The stunned students and teachers who would have gladly helped the less physically able stood helplessly by as the eggs were swooped up by crazed ‘seniors’ running wildly about.  These ‘fast ones’ were the ones who drove to the senior center that morning from their homes and parked their cars in the parking lot between Main and Foushee; some of them seemed like they were barely seniors at all.  Much of the older and slower crowd had arrived by van from nursing homes and senior housing projects.

Prior to this, all had gathered for lunch inside the center.  Even this was not pleasant.  Many of those lunching complained about the food.  “Is this all we get for our money?,”  a few of them were heard to exclaim.  Now, I have to tell you that the cost of the meal was $2.00 [yes, two dollars], and for this price they were given a hot dog, chips, two cookies, and a milk.  One student serving was asked by a scruffy-looking man with very few teeth, if he could have two hot dogs.  When the reply was negative, he asked for another buttermilk, and when told that each person was to have only one, he yelled, “I don’t see why; I’ve already had four!”  This was the same man who later, after stepping outside, asked the student who was dressed up as the Easter Bunny [in a full bunny suit] if she had a cigarette.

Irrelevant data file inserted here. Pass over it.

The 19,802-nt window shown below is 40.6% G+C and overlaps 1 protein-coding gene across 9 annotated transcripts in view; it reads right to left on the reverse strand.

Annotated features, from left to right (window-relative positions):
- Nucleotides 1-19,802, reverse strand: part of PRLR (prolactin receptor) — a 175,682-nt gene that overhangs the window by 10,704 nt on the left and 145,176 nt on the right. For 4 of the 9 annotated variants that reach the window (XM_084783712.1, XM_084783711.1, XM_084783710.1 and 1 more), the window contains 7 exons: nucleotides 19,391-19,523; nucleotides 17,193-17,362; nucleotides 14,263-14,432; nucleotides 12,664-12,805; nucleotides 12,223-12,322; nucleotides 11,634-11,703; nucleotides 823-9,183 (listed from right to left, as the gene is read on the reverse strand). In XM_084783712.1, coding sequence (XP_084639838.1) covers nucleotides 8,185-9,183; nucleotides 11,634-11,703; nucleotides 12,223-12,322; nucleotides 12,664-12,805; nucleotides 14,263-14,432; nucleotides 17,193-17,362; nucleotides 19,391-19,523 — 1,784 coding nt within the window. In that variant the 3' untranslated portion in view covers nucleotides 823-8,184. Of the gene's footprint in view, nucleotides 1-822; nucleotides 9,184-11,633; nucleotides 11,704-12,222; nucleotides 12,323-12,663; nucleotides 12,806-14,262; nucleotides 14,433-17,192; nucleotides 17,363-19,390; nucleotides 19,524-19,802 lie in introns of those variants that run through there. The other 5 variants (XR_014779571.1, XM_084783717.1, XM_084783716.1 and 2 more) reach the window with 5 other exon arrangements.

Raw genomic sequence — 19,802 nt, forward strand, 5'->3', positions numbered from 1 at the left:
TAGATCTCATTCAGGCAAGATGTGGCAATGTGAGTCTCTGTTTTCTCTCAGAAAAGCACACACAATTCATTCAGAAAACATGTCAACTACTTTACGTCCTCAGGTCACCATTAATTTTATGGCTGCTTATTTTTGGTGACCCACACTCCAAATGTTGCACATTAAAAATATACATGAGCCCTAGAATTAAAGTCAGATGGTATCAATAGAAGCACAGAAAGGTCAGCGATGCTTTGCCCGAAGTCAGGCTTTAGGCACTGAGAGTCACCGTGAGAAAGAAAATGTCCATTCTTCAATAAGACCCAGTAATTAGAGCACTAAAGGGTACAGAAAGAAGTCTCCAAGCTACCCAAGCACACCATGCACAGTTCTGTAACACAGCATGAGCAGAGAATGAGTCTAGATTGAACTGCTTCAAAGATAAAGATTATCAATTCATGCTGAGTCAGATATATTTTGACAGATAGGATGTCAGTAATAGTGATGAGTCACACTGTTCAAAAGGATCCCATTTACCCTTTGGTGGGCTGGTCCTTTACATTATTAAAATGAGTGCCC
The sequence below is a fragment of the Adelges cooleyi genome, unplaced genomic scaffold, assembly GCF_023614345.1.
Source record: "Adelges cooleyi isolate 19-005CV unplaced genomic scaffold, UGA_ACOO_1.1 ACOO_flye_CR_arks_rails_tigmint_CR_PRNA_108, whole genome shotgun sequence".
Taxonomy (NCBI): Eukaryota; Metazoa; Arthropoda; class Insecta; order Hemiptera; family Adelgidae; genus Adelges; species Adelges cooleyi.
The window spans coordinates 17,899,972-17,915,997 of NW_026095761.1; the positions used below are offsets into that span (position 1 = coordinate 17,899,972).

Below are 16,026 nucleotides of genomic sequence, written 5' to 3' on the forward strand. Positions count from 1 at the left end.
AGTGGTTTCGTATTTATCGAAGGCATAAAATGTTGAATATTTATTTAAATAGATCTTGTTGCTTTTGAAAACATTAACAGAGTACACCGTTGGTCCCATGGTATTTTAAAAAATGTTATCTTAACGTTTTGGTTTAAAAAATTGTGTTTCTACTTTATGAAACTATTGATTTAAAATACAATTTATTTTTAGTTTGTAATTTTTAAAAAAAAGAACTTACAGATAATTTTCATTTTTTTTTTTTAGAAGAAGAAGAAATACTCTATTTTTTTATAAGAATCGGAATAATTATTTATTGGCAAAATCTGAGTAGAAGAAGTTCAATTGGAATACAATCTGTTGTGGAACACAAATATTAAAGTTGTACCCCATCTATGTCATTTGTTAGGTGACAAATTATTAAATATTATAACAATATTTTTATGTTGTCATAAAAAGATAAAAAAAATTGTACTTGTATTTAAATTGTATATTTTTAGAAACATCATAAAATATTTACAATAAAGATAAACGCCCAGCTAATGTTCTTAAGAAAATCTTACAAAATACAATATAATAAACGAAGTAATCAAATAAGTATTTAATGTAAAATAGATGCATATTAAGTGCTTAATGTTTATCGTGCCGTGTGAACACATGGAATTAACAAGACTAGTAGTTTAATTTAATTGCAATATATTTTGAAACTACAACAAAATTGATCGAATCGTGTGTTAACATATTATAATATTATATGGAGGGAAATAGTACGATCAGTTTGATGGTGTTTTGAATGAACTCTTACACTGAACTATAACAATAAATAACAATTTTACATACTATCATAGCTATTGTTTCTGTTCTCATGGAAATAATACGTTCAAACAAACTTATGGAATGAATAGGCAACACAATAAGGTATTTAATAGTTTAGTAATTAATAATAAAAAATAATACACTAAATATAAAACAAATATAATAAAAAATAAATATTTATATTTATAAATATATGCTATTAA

All in all, this was an eye-opener for many of our students and for our teachers as well. Holly said she couldn’t wait to get out of there, but looking back on it, she did have to admit it was all pretty funny.  By the way, Tuesday evening was the county egg hunt for children, which is always another really keen study on human nature.  Virtually all of the children act nice, and most of the adults act like idiots trying to help their offspring ‘win’ and in turn teach them what is really important in life:  getting the most eggs is much more important than the fun of helping someone else or sharing.  And, we wonder how elderly people ever become greedy or mean..